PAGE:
I’ve been reading the blog More With Less and thinking about freedom. The kind of freedom that comes with simplicity, with letting go of things. Physical things, like belongings; financial things, like debt and credit cards; and emotional things, like relationships that are toxic or limiting.
Simplicity, for some people, is relatively easy. I used to work with a guy who sold or gave away nearly everything he owned and moved across the country with only what fit in the back of his pickup truck. After that experience, he just didn't have a desire to collect stuff the way he used to. I have read about people who practice extreme simplicity, such as only owning 100 things, or only what will fit in a backpack.
I admire people who do things like that but I am not one of them. I'm far closer to the other extreme. Not a hoarder, but a collector of stuff. Far more stuff than I knew was useful or than I believed was beautiful (to quote William Morris). I lived alone for several years in a three-bedroom house and every room had stuff in it. The excess of it disgusted me - how could one person need so much stuff? But at that time I just didn't know where to start with it. So many of the things I owned had emotional weight to them. They were given to me by people no longer in my life, or represented a life I wished that I was living or that I had lived before and hadn't quite let go of yet.
I knew letting go would feel freeing, so why did I hold on so tight? My stuff felt like a weight that was leashing me to my past. I was being dragged down by things I no longer wanted. By possessions that carried stories about who I was that were no longer relevant. I was holding on to straggling pieces of lives I was no longer living. Even though I wanted to be free of all that I was also scared to sever the tether. Letting go of who I was without knowing who I was becoming was terrifying.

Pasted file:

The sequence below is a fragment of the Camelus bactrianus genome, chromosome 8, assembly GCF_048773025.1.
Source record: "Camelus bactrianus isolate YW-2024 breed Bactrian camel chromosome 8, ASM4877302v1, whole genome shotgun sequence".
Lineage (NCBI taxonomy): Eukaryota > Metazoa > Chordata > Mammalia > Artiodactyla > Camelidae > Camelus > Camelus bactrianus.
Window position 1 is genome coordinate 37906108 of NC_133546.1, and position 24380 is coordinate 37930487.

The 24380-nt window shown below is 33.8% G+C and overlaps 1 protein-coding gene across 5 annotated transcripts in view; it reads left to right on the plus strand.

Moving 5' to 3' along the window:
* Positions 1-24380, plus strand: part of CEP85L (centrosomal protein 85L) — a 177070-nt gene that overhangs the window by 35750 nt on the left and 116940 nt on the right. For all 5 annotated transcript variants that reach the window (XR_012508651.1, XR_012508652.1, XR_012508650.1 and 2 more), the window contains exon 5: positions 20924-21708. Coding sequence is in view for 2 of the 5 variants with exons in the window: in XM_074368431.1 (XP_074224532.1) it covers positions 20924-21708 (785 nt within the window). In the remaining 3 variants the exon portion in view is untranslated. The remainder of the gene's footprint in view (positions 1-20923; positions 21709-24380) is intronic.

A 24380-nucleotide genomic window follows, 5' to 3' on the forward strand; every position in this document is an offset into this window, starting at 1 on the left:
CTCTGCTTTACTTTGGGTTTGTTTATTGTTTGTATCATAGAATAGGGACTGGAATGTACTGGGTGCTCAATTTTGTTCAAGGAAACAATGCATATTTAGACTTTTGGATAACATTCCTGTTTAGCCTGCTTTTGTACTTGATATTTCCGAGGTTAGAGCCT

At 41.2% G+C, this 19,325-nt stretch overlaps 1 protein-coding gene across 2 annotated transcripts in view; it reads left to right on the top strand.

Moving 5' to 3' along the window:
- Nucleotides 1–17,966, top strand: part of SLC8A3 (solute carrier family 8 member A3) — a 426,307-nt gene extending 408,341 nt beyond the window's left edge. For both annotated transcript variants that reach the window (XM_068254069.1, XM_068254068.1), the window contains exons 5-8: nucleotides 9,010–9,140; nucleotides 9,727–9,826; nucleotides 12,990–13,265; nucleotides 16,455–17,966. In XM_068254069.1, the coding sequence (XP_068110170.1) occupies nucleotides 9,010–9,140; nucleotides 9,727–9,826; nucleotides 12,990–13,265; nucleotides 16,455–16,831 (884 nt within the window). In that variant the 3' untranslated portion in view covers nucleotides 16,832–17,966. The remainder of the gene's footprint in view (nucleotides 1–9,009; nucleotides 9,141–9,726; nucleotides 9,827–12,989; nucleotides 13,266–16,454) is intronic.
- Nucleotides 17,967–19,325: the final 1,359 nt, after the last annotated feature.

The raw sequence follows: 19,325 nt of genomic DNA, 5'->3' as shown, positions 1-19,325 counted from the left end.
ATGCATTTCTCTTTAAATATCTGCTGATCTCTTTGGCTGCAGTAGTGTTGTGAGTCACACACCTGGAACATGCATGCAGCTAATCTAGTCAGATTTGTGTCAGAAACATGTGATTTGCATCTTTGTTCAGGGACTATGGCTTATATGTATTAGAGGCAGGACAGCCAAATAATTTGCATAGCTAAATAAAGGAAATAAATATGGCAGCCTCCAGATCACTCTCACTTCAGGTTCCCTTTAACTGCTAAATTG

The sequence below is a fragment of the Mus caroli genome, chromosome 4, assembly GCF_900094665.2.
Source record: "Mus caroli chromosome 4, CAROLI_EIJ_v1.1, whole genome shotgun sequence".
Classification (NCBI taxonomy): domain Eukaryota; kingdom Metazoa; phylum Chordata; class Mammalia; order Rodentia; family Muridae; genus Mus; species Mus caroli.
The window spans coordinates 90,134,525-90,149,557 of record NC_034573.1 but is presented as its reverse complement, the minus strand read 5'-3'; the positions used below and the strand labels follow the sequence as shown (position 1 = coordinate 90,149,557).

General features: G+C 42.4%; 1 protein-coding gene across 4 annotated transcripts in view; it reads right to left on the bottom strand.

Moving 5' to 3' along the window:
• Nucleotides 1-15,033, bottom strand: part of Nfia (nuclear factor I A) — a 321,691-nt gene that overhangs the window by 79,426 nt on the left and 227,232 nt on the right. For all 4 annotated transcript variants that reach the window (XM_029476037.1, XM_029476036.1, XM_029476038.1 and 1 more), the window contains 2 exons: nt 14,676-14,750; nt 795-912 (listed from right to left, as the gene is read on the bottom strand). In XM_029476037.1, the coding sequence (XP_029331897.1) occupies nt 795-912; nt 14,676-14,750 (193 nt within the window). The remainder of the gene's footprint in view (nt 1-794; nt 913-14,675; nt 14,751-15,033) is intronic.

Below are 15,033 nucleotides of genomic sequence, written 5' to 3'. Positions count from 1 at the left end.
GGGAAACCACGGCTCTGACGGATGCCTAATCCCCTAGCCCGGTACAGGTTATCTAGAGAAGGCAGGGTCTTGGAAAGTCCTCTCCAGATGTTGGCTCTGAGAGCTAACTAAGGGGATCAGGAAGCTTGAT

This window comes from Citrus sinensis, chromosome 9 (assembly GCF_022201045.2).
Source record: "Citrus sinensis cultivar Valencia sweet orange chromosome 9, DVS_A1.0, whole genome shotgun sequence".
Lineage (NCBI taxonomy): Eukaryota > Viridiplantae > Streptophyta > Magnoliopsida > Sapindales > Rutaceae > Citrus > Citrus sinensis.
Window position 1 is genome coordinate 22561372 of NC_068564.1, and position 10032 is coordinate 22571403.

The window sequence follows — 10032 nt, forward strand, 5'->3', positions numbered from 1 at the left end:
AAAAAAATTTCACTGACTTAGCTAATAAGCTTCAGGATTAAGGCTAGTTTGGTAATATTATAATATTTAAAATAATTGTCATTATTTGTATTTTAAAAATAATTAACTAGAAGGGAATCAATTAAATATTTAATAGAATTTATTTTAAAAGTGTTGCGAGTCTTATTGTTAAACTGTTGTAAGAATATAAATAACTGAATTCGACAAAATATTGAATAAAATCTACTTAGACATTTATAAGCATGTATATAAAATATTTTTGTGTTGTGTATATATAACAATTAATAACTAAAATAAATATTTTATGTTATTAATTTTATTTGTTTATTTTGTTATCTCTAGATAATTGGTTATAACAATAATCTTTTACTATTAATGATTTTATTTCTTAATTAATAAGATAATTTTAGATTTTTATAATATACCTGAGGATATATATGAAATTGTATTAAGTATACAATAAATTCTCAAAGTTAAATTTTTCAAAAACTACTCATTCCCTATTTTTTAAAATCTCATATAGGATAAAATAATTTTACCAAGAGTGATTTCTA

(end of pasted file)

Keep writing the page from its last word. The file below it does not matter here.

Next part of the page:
Having a child was a powerful catalyst in my life. Since The Bean entered the world it has become so much easier to release my old lives. There is now a dividing line between who I was and who I now am. It is easier to visualize what I might find time for in my life, now or in the future, and easier to identify what simply does not fit.
Many of the things that used to feel so heavy with memories have suddenly become just objects with no particular emotional weight. I have given away long lists of things through my local Freecycle list and dropped of several car trunk loads at Goodwill. There are still a few items that I'd really like to let go of but I haven't yet found homes for, but this weekend I said goodbye to something that felt huge.
I sold my motorcycle.
I loved that bike at one time, but I have not ridden it in probably 10 years. It has been sitting in the middle of my garage, taking up a considerable amount of space and slowly leaking fluids and dropping pieces of disintegrating plastic on the floor. I cannot see myself ever wanting to ride a motorcycle again. But it took me years to be willing to let go of the physical proof that once I was someone who rode a motorcycle. Recently I realized that just didn't matter to me any more.
I sold it for a laughably low price to someone who intends to replace the high mileage engine (if I'm calculating the mileage right, I put over 20K miles on that bike!), fix up the body and resell it. I hope he does. It was a really fun ride and it makes me very happy to know that someone else might get a chance to ride it and love it again.
I just no longer need that to be me.